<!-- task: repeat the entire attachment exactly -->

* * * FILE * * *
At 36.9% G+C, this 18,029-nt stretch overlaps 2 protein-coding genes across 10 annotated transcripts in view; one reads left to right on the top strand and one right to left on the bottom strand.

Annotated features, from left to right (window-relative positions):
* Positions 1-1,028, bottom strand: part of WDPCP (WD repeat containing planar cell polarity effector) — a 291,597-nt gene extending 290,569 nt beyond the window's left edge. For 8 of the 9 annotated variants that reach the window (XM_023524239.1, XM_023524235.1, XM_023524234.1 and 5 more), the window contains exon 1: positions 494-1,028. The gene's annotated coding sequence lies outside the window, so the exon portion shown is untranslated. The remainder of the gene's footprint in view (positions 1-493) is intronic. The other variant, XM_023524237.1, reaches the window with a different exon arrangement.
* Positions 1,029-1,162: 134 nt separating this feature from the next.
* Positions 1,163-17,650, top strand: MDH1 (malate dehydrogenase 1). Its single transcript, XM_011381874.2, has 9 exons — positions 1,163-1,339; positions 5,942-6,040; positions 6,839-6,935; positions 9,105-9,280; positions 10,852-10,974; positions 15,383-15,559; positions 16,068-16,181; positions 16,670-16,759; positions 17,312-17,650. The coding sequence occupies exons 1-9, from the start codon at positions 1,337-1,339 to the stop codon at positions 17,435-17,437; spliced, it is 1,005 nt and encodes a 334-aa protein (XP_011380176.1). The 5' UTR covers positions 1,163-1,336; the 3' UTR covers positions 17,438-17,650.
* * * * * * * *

At 36.9% G+C, this 18,029-nt stretch overlaps 2 protein-coding genes across 10 annotated transcripts in view; one reads left to right on the top strand and one right to left on the bottom strand.

Annotated features, from left to right (window-relative positions):
* Positions 1-1,028, bottom strand: part of WDPCP (WD repeat containing planar cell polarity effector) — a 291,597-nt gene extending 290,569 nt beyond the window's left edge. For 8 of the 9 annotated variants that reach the window (XM_023524239.1, XM_023524235.1, XM_023524234.1 and 5 more), the window contains exon 1: positions 494-1,028. The gene's annotated coding sequence lies outside the window, so the exon portion shown is untranslated. The remainder of the gene's footprint in view (positions 1-493) is intronic. The other variant, XM_023524237.1, reaches the window with a different exon arrangement.
* Positions 1,029-1,162: 134 nt separating this feature from the next.
* Positions 1,163-17,650, top strand: MDH1 (malate dehydrogenase 1). Its single transcript, XM_011381874.2, has 9 exons — positions 1,163-1,339; positions 5,942-6,040; positions 6,839-6,935; positions 9,105-9,280; positions 10,852-10,974; positions 15,383-15,559; positions 16,068-16,181; positions 16,670-16,759; positions 17,312-17,650. The coding sequence occupies exons 1-9, from the start codon at positions 1,337-1,339 to the stop codon at positions 17,435-17,437; spliced, it is 1,005 nt and encodes a 334-aa protein (XP_011380176.1). The 5' UTR covers positions 1,163-1,336; the 3' UTR covers positions 17,438-17,650.